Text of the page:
A sense of awe and wonderment informs any conversation Richard Hall has about stars, ancient knowledge, and well, just about anything to do with space.
Originally from Middlesex in England, his home today is a hill top east of Carterton with 360 degree views of the night sky where Richard lives with wife Kay.
Next door is Stonehenge Aotearoa, opened to the public in 2005 and attracting visitors from all around the world. A full-scale working adaptation of the original Stonehenge, it allows visitors to learn about and experience the wonders of stone circles of the past.
But Richard is now looking to the future - with exciting plans for a sophisticated astronomy centre that will feature a telescope with a 40 inch diameter lens making it the largest and most powerful telescope available for public use in New Zealand.
“It will be built to look at deep space objects such as nebulae and galaxies,” says Richard. “But if you trained it on the moon you would see terraces on the walls and cracks on the floor of craters, and if you pointed it towards Saturn you would see spectacular views of its magnificent rings and moons.”
There are also plans for a solar observatory so visitors will be able to see the Sun safely in real time on a large flat screen, and hear it via a radio telescope.
There will be a planetarium so visitors can see the wonders of the universe rain or shine. Not to mention club rooms, a classroom and display area.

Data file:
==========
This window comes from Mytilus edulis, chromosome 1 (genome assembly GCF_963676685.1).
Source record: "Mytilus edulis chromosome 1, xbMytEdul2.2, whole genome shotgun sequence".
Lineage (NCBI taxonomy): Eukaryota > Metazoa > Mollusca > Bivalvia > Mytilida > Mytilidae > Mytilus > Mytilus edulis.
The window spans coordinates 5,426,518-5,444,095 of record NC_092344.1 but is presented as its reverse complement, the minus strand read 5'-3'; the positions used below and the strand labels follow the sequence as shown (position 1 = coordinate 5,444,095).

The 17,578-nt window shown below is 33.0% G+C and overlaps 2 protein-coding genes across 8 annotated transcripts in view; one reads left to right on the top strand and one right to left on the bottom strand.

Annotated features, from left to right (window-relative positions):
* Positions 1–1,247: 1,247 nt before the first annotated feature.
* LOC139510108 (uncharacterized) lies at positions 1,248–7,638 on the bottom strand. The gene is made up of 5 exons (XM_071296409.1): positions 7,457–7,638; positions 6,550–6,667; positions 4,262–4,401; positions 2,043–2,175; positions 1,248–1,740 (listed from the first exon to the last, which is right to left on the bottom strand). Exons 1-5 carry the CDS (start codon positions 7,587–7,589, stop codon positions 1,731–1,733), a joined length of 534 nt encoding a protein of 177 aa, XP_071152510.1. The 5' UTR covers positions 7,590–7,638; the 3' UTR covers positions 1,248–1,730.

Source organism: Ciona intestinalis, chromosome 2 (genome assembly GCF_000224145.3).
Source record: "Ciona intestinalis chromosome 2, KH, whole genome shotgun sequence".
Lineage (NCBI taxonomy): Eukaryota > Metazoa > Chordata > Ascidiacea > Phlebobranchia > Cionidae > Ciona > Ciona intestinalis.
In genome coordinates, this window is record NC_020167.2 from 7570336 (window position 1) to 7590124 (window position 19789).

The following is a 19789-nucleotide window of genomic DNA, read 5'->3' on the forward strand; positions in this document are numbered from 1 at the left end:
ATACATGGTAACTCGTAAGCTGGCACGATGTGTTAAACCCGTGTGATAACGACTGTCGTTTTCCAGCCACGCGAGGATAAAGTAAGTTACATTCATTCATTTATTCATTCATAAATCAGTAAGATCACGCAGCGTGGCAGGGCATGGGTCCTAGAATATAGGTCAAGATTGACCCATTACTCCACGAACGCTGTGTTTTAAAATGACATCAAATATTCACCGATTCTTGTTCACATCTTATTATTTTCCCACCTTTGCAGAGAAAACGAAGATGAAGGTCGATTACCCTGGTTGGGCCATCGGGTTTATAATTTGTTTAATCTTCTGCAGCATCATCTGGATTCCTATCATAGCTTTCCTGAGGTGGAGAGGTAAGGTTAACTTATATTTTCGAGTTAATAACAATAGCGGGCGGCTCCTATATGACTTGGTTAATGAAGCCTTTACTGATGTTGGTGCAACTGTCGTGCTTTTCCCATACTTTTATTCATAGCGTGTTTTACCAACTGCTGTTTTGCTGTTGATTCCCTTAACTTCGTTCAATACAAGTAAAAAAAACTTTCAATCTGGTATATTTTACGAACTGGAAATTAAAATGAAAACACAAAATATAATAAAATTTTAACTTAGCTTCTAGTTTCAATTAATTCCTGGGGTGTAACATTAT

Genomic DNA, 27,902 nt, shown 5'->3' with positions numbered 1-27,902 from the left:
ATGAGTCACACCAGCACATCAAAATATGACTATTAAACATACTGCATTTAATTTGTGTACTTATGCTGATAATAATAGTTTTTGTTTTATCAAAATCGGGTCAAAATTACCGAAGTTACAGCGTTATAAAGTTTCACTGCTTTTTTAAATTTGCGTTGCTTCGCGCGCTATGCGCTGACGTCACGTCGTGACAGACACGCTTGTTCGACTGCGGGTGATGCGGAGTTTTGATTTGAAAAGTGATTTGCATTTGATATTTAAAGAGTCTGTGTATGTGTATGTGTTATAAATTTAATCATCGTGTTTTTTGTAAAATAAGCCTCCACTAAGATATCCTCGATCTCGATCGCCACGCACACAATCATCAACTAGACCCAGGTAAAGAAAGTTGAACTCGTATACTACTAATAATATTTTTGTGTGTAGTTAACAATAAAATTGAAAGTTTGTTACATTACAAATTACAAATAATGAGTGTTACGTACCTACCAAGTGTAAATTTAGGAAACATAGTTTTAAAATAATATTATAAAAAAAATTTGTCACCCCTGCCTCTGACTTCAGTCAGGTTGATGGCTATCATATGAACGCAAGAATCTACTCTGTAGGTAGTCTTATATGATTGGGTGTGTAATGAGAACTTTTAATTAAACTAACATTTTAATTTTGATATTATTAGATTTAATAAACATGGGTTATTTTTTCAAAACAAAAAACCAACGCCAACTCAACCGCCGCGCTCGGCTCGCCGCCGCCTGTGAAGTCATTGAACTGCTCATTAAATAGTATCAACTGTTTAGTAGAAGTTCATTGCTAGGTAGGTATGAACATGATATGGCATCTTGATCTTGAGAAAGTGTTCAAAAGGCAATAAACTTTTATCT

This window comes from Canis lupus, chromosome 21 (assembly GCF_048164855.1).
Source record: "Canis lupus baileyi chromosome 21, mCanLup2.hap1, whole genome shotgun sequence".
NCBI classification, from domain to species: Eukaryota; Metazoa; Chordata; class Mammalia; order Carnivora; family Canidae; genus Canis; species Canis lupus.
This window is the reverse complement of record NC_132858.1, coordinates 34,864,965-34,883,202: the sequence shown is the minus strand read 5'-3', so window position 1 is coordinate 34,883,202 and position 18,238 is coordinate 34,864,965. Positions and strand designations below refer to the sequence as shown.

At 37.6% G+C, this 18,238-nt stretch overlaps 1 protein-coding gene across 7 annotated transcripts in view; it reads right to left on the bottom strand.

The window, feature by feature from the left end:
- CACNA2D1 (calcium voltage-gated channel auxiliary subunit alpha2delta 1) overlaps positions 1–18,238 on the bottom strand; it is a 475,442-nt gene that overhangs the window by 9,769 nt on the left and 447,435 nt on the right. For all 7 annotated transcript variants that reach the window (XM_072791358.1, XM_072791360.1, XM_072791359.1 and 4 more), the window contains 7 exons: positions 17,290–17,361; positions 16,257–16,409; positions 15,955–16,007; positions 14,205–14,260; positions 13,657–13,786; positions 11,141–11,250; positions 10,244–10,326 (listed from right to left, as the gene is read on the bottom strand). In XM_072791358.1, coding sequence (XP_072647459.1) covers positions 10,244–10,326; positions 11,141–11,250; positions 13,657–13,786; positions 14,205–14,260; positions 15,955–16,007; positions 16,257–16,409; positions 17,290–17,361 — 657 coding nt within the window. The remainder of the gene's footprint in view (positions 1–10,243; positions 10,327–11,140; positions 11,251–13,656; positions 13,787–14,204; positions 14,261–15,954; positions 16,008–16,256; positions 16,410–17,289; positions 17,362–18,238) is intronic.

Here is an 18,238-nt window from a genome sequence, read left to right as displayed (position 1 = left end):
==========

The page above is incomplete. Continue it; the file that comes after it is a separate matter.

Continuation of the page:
Richard is the very definition of the enthusiastic amateur with a capital E. Now retired, he was originally an electrical engineer whose last big job was upgrading the high voltage link between North and South islands.
But Richard was also pursuing his life-long interest in astronomy, giving lectures and making planetarium shows at the Carter Observatory, and bringing students over to the Wairarapa to observe its clear night skies.
In the mid-1980s Richard bought 25 acres of land and put four acres aside for use by the Phoenix Astronomical Society, leading to the construction of Stonehenge Aotearoa by volunteers.
Richard got his first tastes of space when he was a child. “Mum would take me and my and sister on the tram to the big museums in London. That stimulated my interest in a bigger universe out there.”
There was also another more traumatic experience. “Mum took me to see the film Invaders From Mars when I was eight. I’ve seen it since and it is quite corny but it terrified me and my sister and we hid behind our seats. “On the train home I thought ‘there must be other places like Mars and our world in space’ and that’s what started things. “I can see what drove explorers to ask questions about the great unknown. And of course, the great unknown now is amongst the stars.”
Richard shares both his knowledge and his enthusiasm with visitors to Stonehenge, with public and private guided tours. A font of knowledge on both astronomy and ancient astrology, the thing that most surprises visitors, Richard says, is that their star sign is not actually the star sign they think it is, thanks to some Middle Age meddling by the Catholic Church. It’s a long story - and definitely one best heard from Richard himself on one of his guided tours.
Stonehenge Aotearoa is open Wednesday to Sunday with guided tours on weekends and public holidays or by appointment and self-directed tours during the week. From Christmas guided tours are held every day.